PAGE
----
All members of the trio have equal footing as the three individual voices are synthesized into a group sound. At least that’s the goal.

Give a rundown of your band members.

I met Andy McKee (bass) and Adam Nussbaum (drums) while I was studying at the New School.

Andy was my ensemble director in the Fall Semester of 2017. I took private lessons with Adam in the following spring. Both musicians are highly seasoned veterans with many years of professional and musical experience. I feel very blessed to have them on this project. I have grown so much working with them and every time we share the stage I feel I’m still learning.

Andy McKee provides the rhythmic anchor to the band while maintaining his warm lyrical tone all across the range of his instrument. In particular I love his solo on my composition “Afternoon Apparition.” Adam Nussbaum is a very musical drummer who is always able to provide what the music needs in that moment. And he can really bring the energy when he needs to! Both players are highly sensitive and at the same time unafraid to bring in new elements and take the music in a new direction whenever we play live.

I love it when my band surprises me. In this way the sound of the trio keeps evolving.

Is jazz political for you?

One of the great things about music is that it can convey so much that is within human experience. This is what gives it its universality. It is a language that transcends all other languages.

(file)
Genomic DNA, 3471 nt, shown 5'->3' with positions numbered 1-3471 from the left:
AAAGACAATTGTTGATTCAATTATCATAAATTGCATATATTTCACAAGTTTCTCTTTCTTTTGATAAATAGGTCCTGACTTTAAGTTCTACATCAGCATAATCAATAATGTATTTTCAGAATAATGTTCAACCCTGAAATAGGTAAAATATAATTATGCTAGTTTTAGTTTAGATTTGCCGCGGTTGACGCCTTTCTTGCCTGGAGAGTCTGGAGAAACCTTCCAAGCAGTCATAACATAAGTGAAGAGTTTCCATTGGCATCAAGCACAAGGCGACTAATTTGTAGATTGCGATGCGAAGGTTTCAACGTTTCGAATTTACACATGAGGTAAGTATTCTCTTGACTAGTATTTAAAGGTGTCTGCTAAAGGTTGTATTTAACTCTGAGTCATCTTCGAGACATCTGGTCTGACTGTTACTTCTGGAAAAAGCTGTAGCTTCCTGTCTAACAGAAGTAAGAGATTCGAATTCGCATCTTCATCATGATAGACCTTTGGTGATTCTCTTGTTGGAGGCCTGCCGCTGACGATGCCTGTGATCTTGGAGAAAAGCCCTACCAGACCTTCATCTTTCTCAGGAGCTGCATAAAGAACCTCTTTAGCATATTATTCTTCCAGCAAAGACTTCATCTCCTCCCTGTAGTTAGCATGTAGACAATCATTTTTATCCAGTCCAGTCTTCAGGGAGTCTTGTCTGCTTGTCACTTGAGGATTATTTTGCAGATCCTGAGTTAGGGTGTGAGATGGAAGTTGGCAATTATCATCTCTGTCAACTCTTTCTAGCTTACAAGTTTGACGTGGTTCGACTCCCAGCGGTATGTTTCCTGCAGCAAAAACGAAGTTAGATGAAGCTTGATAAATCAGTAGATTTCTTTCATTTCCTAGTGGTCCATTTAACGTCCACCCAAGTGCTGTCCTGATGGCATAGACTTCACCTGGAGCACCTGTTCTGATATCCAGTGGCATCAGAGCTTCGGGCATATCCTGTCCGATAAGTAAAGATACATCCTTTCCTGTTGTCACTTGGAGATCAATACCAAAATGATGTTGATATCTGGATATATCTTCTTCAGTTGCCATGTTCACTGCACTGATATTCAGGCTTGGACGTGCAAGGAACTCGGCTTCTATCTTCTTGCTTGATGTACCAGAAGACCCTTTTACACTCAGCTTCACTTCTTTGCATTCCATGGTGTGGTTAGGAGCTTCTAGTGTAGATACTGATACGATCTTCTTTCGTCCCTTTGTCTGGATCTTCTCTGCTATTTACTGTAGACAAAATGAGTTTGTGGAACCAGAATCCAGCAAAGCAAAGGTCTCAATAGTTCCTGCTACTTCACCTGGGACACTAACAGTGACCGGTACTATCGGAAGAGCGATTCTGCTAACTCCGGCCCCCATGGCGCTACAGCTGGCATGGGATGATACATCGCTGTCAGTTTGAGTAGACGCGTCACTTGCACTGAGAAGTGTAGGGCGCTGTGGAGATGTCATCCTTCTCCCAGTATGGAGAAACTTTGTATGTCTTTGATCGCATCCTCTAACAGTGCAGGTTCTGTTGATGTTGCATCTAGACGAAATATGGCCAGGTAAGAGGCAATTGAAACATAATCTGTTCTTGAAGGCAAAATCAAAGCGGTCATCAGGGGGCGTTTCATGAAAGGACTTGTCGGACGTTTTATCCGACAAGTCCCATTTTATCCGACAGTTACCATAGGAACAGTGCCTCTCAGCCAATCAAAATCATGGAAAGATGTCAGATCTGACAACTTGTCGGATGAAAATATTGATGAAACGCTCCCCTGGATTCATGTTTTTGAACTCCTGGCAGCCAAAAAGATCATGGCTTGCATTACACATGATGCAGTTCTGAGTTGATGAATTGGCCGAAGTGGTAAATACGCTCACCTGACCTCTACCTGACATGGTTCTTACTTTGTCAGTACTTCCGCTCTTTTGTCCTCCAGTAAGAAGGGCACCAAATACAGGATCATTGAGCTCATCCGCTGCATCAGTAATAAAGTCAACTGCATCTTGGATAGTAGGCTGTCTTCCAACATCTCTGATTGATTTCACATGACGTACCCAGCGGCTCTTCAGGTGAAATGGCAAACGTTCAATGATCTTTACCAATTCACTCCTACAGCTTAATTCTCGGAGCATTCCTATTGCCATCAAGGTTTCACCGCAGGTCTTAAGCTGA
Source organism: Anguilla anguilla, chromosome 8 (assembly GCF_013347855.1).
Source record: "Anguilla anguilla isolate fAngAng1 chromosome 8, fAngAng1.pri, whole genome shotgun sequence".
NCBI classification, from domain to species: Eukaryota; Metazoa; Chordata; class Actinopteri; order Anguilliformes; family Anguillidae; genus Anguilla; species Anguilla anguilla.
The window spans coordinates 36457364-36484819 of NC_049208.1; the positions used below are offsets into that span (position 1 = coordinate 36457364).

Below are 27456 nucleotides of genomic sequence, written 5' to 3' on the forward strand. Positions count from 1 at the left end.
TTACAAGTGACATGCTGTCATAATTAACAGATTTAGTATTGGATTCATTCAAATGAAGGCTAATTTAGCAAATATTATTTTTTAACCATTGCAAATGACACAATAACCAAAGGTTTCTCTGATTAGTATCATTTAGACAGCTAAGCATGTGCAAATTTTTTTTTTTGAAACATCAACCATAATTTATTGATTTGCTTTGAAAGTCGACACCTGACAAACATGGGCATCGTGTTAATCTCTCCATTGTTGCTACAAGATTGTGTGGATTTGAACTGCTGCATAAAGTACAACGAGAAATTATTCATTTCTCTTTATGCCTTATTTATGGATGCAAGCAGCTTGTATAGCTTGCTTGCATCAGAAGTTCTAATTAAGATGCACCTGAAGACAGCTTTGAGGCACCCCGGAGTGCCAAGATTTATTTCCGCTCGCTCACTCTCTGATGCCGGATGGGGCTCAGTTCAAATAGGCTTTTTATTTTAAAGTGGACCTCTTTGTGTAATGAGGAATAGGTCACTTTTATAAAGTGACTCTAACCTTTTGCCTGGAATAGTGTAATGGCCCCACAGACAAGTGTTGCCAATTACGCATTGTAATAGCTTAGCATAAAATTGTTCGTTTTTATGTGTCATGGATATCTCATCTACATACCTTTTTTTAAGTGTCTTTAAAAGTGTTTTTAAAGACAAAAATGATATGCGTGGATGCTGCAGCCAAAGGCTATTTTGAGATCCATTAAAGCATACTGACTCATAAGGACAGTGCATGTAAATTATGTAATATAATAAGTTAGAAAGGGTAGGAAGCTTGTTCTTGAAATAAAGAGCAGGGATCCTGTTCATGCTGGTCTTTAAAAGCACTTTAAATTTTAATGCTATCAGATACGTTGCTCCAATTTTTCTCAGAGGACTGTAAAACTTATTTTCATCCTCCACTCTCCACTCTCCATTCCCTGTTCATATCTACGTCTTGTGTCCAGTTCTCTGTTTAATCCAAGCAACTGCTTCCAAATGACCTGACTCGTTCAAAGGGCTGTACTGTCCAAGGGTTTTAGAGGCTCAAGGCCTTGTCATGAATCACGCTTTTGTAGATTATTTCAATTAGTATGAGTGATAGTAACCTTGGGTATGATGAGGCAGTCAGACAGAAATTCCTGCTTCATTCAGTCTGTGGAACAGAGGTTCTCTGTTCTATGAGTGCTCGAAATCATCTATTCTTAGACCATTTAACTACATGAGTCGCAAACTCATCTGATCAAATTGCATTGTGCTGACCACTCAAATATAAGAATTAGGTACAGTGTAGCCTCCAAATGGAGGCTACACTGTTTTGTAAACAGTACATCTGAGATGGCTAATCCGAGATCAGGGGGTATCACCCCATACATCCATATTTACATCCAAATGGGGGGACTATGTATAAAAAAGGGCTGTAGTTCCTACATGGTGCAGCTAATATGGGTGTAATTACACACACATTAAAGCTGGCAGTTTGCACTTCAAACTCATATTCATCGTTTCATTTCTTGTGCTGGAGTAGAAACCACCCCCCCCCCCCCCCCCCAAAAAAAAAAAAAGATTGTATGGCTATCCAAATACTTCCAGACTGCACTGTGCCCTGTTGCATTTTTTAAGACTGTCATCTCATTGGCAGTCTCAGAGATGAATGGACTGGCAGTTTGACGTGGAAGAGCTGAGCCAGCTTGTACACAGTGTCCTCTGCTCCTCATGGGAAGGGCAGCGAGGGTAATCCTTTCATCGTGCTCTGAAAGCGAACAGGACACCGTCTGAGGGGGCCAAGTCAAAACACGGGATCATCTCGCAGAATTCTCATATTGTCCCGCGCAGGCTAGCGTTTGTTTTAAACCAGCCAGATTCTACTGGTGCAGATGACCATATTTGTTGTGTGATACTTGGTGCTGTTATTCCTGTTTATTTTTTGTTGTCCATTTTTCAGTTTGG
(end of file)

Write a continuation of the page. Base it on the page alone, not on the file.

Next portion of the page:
Jazz in particular can be a powerful messenger for political causes. Its history shows this and even in contemporary times we are seeing this. For me personally, music is a spiritual act.

What track was your favorite to produce? Which was the hardest?

Working with Chris Sulit, the engineer on this record, was a great experience.

My favorite track to produce was probably “Seawater” where we overdubbed multiple guitar parts onto each other. The track itself is quite short and simple, almost like a children’s lullaby.

I’d have to say the hardest track was “The Labyrinth,” a through-composed piece featuring odd meters, a fully improvised section and overdubs with a bottleneck slide. It’s the one that took the longest to write. I kept coming back to it in different periods of my life until it felt like a finished whole. We had to rework some parts in the studio but I feel we achieved a flowing narrative. This song has been a favorite with radio jockeys.

What do you most look forward to this year?

Besides releasing the record in May, one of the highlights this year has been performing two sets at the Blue Note Jazz Festival European Sounds Series which was held in June at the legendary Blue Note Jazz Club in New York. At the moment what I’m really looking forward to is settling down to write some new material! I also want to take the trio on the road. 

What mood does music put you into? 

Most often I’ll pick something that will really uplift me. At this precise moment Hank Mobley’s rendition of “Remember” comes to mind!

Are there new motifs you want to explore more?

I’m always striving to learn more and to improve both as a player and as a writer. One area I would like to further explore is odd meters. I’m also interested in the textural possibilities opened up by electronic music.

For more information, visit www.warrengalea.com

Photos courtesy of and with permission of Warren Galea. Top photo credit: Gabriela Nieves.
© Debbie Burke 2019